The second method uses test points on the board. These are specific areas placed on the printed board, or PCB, that are electrically connected to some of the electronic components on the board. Test points are used to perform functional tests for components mounted on board and, since they are connected directly to some microcontroller pins, they are very effective for ISP. For medium and high production volumes using test points is the best solution since it allows to integrate the programming phase in an assembly line.
In production lines, boards are placed on a bed of nails called fixture. The latter are integrated, based on the production volumes, in semiautomatic or automatic test systems called ATE – Automatic Test Equipment. Fixtures are specifically designed for each board - or at most for few models similar to the board they were designed for – therefore these are interchangeable in the system environment where they are integrated. The test system, once the board and the fixture are placed in position, has a mechanism to put in contact the needles of the fixture with the Test Points on the board to test. The system it’s connected to, or has directly integrated inside, an ISP programmer. This one has to program the device or devices mounted on the board: for example, a microcontroller and/or a serial memory.
For most Microchip microcontrollers, ICSP programming is performed using two pins, clock (PGC) and data (PGD), while a high voltage (12 V) is present on the Vpp/MCLR pin. Low voltage programming (5 V or 3.3 V) dispenses with the high voltage, but reserves exclusive use of an I/O pin. However, for newer microcontrollers, specifically PIC18F6XJXX/8XJXX microcontrollers families from Microchip Technology, entering into ICSP modes is a bit different. Entering ICSP Program/Verify mode requires the following three steps:
- Voltage is briefly applied to the MCLR (master clear) pin.
- A 32-bit key sequence is presented on PGD.
- Voltage is reapplied to MCLR.
A separate piece of hardware, called a programmer is required to connect to an I/O port of a PC on one side and to the PIC on the other side. A list of the features for each major programming type are:
- Parallel port - large bulky cable, most computers have only one port and it may be inconvenient to swap the programming cable with an attached printer. Most laptops newer than 2010 do not support this port. Parallel port programming is very fast.
- Serial port (COM port) - At one time the most popular method. Serial ports usually lack adequate circuit programming supply voltage. Most computers and laptops newer than 2010 lack support for this port.
- Socket (in or out of circuit) - the CPU must be either removed from circuit board, or a clamp must be attached to the chip-making access an issue.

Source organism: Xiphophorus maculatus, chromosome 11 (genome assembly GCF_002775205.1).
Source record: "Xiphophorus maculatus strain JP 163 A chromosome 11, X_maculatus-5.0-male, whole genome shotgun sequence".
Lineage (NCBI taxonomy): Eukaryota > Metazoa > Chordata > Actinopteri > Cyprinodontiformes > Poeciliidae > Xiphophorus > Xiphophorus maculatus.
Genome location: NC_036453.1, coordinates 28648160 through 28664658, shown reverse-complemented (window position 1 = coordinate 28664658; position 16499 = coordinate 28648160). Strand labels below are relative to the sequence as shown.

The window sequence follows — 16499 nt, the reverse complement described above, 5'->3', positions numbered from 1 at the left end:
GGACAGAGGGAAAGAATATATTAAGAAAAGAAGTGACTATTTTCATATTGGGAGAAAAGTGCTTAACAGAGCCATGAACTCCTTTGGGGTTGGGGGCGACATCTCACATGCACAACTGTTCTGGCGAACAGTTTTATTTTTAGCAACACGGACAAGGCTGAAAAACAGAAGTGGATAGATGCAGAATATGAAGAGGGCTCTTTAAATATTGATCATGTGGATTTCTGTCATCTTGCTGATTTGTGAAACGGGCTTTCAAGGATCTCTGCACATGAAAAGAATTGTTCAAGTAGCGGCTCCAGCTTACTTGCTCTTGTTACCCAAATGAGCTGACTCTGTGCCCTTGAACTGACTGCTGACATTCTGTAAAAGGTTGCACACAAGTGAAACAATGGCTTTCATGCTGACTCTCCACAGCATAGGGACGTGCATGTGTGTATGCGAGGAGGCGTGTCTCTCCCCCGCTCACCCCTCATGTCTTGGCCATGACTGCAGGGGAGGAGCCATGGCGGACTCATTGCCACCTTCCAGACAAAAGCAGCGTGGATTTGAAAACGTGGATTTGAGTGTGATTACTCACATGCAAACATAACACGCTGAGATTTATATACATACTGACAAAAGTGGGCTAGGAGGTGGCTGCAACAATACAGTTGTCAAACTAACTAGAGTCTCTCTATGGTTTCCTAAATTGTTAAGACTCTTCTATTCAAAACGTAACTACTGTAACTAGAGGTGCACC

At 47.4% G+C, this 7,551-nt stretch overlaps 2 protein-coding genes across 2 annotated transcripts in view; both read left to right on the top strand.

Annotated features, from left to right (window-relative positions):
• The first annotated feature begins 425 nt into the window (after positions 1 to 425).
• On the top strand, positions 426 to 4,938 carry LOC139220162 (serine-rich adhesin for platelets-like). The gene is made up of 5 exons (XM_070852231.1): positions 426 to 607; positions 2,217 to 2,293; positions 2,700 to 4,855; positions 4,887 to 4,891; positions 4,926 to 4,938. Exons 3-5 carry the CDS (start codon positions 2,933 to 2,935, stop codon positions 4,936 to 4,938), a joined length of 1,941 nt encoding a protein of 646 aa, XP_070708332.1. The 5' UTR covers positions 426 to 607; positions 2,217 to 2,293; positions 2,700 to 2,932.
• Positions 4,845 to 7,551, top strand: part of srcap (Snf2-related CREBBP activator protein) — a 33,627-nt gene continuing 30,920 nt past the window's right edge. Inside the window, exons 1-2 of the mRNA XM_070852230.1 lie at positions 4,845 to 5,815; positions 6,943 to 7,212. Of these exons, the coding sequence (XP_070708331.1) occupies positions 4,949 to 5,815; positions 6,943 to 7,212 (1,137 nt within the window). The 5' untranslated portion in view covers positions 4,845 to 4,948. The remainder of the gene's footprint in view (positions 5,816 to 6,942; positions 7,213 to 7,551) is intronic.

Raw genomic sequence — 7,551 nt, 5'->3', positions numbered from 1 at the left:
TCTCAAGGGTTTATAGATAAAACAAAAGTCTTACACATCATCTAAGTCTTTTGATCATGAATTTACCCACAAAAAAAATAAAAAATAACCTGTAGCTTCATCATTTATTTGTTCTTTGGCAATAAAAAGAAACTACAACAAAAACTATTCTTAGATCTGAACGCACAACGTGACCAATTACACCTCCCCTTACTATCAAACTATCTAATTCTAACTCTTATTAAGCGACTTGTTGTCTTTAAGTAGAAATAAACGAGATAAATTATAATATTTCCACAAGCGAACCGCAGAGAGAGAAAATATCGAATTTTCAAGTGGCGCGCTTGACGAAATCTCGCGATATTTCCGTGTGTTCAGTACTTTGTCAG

- USB cable - Small and light weight, has support for voltage source and most computers have extra ports available. The distance between the circuit to be programmed and the computer is limited by the length of USB cable - it must usually be less than 180 cm. This can make programming devices deep in machinery or cabinets a problem.
ICSP programmers have many advantages, with size, computer port availability, and power source being major features. Due to variations in the interconnect scheme and the target circuit surrounding a micro-controller, there is no programmer that works with all possible target circuits or interconnects. Microchip Technology provides a detailed ICSP programming guide Many sites provide programming and circuit examples.
PICs are programmed using five signals (a sixth pin 'aux' is provided but not used). The data is transferred using a two-wire synchronous serial scheme, three more wires provide programming and chip power. The clock signal is always controlled by the programmer.
Signals and pinout
- Vpp - Programming mode voltage. This must be connected to the MCLR pin, or the Vpp pin of the optional ICSP port available on some large-pin-count PICs. To put the PIC into programming mode, this line must be in a specified range that varies from PIC to PIC. For 5 V PICs, this is always some amount above Vdd, and can be as high as 13.5 V. The 3.3 V only PICs like the 18FJ, 24H, and 33F series use a special signature to enter programming mode and Vpp is a digital signal that is either at ground or Vdd. There is no one Vpp voltage that is within the valid Vpp range of all PICs. In fact, the minimum required Vpp level for some PICs can damage other PICs.
- Vdd - This is the positive power input to the PIC. Some programmers require this to be provided by the circuit (circuit must be at least partially powered up), some programmers expect to drive this line themselves and require the circuit to be off, while others can be configured either way (like the Microchip ICD2). The Embed Inc programmers expect to drive the Vdd line themselves and require the target circuit to be off during programming.
- Vss - Negative power input to the PIC and the zero volts reference for the remaining signals. Voltages of the other signals are implicitly with respect to Vss.
- ICSPCLK - Clock line of the serial data interface. This line swings from GND to Vdd and is always driven by the programmer. Data is transferred on the falling edge.
- ICSPDAT - Serial data line. The serial interface is bi-directional, so this line can be driven by either the programmer or the PIC depending on the current operation. In either case this line swings from GND to Vdd. A bit is transferred on the falling edge of PGC.
- AUX/PGM - Newer PIC controllers use this pin to enable low voltage programming (LVP). By holding PGM high, the micro-controller will enter LVP mode. PIC micro-controllers are shipped with LVP enabled - so if you use a brand new chip you can use it in LVP mode. The only way to change the mode is by using a high voltage programmer. If you program the micro controller with no connection to this pin, the mode is left unchanged.
An industry standard for using RJ11 sockets with an ICSP programmer is supported by Microchip. The illustration represents information provided in their data sheets. However, there is room for confusion. The PIC data sheets show an inverted socket and do not provide a pictorial view of pinouts so it is unclear what side of the socket Pin 1 is located on. The illustration provided here is untested but uses the phone industry standard pinout (the RJ11 plug/socket was original developed for wired desktop phones).